Your dissertation committee will consist of a minimum of 5 faculty members (at least three from Composition and Rhetoric) and at least one from outside the discipline of English/Composition and Rhetoric. Four of the five members must be from the UW-Madison campus.
You will need to work out with your director a procedure for sharing your work with the wider dissertation committee. Your director needs to be the first pair of eyes and may approve drafts of chapters to be circulated among other faculty members. Some directors and students prefer that an entire draft be completed before circulating it to other readers. In other cases, all committee members play ongoing and active consulting roles. It is up to you to reach an understanding with your director and committee members about their roles.
It is the custom of this area to hold the dissertation defense only after a draft of the thesis is finished. It is your responsibility, in consultation with your director, to schedule a time and place for the defense according to everyone’s availability. As a courtesy, all dissertation committee members should have a copy of your dissertation one month prior to the defense. Normally, some revisions are requested as an outcome of the defense.
It is important to be in good communication with the Graduate Division as completion of the dissertation nears, as there are forms to fill out and procedures to follow. Also, be sure you are familiar with Graduate School regulations for formatting and delivering the thesis to the Graduate School. You must make an appointment ahead of time to be “signed off” for your degree.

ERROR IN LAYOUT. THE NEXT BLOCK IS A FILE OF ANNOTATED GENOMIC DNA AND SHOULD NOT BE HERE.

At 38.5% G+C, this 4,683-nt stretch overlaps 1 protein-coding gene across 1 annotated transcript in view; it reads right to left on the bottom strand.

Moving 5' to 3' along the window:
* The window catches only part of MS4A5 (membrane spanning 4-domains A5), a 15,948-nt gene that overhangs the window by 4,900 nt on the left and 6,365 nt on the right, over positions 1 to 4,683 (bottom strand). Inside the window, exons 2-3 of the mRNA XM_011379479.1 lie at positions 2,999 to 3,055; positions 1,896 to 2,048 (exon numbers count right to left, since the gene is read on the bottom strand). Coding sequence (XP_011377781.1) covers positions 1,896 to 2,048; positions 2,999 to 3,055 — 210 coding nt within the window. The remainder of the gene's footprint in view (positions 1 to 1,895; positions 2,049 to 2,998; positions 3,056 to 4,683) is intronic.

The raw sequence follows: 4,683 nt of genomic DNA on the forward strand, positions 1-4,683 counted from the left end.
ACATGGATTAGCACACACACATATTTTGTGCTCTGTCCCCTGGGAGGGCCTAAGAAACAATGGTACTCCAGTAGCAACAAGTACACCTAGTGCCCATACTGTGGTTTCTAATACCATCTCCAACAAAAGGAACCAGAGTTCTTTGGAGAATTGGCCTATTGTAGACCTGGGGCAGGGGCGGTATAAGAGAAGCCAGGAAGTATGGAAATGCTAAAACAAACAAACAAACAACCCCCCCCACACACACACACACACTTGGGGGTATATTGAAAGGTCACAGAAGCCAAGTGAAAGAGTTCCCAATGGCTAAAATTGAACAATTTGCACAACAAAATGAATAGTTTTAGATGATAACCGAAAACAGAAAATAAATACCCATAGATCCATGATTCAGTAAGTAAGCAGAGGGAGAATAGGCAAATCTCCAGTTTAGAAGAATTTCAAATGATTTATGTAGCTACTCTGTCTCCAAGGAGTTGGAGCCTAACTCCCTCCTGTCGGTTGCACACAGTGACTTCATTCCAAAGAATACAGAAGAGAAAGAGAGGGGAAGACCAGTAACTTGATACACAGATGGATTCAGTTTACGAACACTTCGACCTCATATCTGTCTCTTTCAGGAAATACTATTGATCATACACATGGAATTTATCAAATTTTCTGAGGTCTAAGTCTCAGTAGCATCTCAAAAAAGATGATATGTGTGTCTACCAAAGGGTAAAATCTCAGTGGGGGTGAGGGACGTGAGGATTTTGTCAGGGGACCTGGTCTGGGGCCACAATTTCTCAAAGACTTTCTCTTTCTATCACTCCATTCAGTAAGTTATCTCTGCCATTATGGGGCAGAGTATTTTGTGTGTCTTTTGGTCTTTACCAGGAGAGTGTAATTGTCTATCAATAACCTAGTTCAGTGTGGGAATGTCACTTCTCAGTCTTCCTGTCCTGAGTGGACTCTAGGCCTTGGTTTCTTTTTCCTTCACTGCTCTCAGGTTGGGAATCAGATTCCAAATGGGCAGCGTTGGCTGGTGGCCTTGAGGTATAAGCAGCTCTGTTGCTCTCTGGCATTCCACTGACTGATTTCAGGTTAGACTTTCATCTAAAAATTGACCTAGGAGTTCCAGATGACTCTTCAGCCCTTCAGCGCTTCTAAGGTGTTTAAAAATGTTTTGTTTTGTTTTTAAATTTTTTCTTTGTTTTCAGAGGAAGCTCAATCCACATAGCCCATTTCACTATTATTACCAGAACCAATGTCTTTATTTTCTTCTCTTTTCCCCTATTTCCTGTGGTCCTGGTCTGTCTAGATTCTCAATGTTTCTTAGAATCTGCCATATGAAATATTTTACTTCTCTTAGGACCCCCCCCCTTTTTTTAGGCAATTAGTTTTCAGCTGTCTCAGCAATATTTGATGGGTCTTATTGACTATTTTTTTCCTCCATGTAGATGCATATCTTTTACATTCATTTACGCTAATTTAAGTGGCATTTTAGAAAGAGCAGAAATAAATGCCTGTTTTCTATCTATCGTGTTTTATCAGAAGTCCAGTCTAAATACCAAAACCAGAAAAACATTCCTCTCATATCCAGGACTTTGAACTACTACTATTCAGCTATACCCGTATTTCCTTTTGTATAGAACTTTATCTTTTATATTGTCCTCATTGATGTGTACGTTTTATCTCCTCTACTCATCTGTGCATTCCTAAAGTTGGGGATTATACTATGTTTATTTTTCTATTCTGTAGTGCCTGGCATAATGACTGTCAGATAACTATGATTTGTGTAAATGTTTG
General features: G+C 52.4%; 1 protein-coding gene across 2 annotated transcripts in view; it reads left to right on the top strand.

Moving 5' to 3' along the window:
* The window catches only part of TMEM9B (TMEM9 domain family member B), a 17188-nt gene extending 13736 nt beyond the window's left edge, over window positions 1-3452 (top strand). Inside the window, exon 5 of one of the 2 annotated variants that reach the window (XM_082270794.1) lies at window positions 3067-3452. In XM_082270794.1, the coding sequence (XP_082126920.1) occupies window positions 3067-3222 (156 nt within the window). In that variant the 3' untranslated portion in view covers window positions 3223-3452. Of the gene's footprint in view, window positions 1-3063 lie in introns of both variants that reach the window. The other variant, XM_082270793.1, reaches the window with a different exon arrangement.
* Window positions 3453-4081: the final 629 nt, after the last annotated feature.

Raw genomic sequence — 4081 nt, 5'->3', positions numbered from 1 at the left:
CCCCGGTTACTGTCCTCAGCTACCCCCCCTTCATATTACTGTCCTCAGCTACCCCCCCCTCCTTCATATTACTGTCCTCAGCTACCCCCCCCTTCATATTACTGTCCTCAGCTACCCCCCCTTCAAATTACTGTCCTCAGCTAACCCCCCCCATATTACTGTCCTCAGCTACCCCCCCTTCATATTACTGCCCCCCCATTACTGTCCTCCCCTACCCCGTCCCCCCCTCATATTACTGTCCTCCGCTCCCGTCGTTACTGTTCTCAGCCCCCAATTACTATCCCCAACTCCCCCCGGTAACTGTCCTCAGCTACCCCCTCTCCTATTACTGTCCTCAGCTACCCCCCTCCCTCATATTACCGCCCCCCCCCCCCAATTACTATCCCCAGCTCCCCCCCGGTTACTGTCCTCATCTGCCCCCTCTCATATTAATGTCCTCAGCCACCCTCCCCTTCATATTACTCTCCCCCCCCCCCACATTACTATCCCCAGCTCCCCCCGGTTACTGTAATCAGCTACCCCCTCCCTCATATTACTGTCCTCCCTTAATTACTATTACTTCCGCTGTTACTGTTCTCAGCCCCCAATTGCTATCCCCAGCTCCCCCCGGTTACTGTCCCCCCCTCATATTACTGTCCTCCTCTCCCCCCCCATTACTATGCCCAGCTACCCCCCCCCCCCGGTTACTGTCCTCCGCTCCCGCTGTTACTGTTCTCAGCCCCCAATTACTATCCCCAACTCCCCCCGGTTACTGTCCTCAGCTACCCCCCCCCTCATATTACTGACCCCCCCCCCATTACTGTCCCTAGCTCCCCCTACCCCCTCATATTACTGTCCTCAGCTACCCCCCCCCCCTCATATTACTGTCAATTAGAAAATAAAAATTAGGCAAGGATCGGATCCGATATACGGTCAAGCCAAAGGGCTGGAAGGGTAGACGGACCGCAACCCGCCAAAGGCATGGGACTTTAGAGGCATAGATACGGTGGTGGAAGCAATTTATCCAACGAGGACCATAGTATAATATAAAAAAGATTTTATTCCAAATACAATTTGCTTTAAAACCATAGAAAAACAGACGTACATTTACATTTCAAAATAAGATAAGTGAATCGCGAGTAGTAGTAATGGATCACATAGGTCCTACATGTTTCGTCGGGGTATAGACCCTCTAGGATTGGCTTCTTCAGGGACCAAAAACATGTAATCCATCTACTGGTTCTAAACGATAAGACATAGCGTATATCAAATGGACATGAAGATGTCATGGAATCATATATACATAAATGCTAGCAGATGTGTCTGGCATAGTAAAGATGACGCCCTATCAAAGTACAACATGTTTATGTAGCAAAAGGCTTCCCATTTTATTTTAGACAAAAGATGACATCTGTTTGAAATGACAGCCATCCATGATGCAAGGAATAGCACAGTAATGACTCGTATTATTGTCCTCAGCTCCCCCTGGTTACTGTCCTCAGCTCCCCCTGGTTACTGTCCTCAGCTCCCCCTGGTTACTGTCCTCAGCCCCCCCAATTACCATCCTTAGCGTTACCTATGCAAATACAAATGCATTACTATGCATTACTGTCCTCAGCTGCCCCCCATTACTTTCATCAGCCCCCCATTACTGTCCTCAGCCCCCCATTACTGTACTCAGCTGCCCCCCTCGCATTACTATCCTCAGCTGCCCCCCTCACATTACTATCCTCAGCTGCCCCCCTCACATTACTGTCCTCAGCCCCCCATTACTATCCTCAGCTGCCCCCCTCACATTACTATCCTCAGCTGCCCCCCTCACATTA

Because so much research in CompRhet involves observing, interviewing, and sometimes testing human beings, faculty and students alike need to be knowledgeable about guidelines affecting such research. Because of heightened scrutiny of universities that receive federal funding, the University of Wisconsin has developed rather elaborate oversight procedures for anyone doing research involving human subjects. According to university guidelines, students who conduct research in order to fulfill course requirements are not required to seek approval from a Human Subjects Committee (although gaining informed consent is always wise). However, if you ever want to try to publish this research–or think you might–then you must have prior approval. We recommend in most cases, if you are planning research with human subjects as part of your graduate coursework, that you become certified through the tutorial and submit your plans and consent forms to the Review Board. You should allow at least a month for the review.
The Office for Human Research Protections now requests that all investigators at UW-Madison who are conducting research on human subjects have training in the form of an on-line tutorial. The training module takes about 30 minutes to complete.
According to University policies, all projects involving human subjects must be reviewed by a human subjects committee, such as the Social & Behavioral Science IRB in the College of Letters and Science. The IRB meets about once a month and proposals are reviewed as they are received. Approval is granted for one year and then must be renewed annually. Application forms are available online. Please contact the SBS IRB office at 263-2320 for more information.